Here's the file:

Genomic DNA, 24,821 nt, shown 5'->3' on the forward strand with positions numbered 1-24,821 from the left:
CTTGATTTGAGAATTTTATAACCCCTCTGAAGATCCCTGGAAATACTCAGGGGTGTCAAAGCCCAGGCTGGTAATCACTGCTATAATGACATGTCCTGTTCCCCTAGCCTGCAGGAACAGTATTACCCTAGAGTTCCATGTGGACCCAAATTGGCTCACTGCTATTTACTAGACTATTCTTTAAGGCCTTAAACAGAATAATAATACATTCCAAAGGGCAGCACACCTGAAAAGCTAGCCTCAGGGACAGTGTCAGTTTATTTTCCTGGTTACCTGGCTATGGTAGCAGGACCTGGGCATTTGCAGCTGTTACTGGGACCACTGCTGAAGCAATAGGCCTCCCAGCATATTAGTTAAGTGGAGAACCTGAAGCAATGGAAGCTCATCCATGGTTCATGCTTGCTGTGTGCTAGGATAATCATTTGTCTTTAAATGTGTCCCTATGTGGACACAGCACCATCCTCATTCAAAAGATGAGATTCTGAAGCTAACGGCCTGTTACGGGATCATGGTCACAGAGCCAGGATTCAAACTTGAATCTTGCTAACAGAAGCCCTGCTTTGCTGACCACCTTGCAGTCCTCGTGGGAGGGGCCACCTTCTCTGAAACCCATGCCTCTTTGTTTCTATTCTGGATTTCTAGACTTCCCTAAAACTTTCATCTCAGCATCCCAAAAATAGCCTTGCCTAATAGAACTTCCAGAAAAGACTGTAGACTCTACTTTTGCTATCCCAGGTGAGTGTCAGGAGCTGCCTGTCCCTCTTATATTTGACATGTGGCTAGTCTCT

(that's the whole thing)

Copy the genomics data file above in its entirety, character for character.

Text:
Genomic DNA, 24,821 nt, shown 5'->3' on the forward strand with positions numbered 1-24,821 from the left:
CTTGATTTGAGAATTTTATAACCCCTCTGAAGATCCCTGGAAATACTCAGGGGTGTCAAAGCCCAGGCTGGTAATCACTGCTATAATGACATGTCCTGTTCCCCTAGCCTGCAGGAACAGTATTACCCTAGAGTTCCATGTGGACCCAAATTGGCTCACTGCTATTTACTAGACTATTCTTTAAGGCCTTAAACAGAATAATAATACATTCCAAAGGGCAGCACACCTGAAAAGCTAGCCTCAGGGACAGTGTCAGTTTATTTTCCTGGTTACCTGGCTATGGTAGCAGGACCTGGGCATTTGCAGCTGTTACTGGGACCACTGCTGAAGCAATAGGCCTCCCAGCATATTAGTTAAGTGGAGAACCTGAAGCAATGGAAGCTCATCCATGGTTCATGCTTGCTGTGTGCTAGGATAATCATTTGTCTTTAAATGTGTCCCTATGTGGACACAGCACCATCCTCATTCAAAAGATGAGATTCTGAAGCTAACGGCCTGTTACGGGATCATGGTCACAGAGCCAGGATTCAAACTTGAATCTTGCTAACAGAAGCCCTGCTTTGCTGACCACCTTGCAGTCCTCGTGGGAGGGGCCACCTTCTCTGAAACCCATGCCTCTTTGTTTCTATTCTGGATTTCTAGACTTCCCTAAAACTTTCATCTCAGCATCCCAAAAATAGCCTTGCCTAATAGAACTTCCAGAAAAGACTGTAGACTCTACTTTTGCTATCCCAGGTGAGTGTCAGGAGCTGCCTGTCCCTCTTATATTTGACATGTGGCTAGTCTCT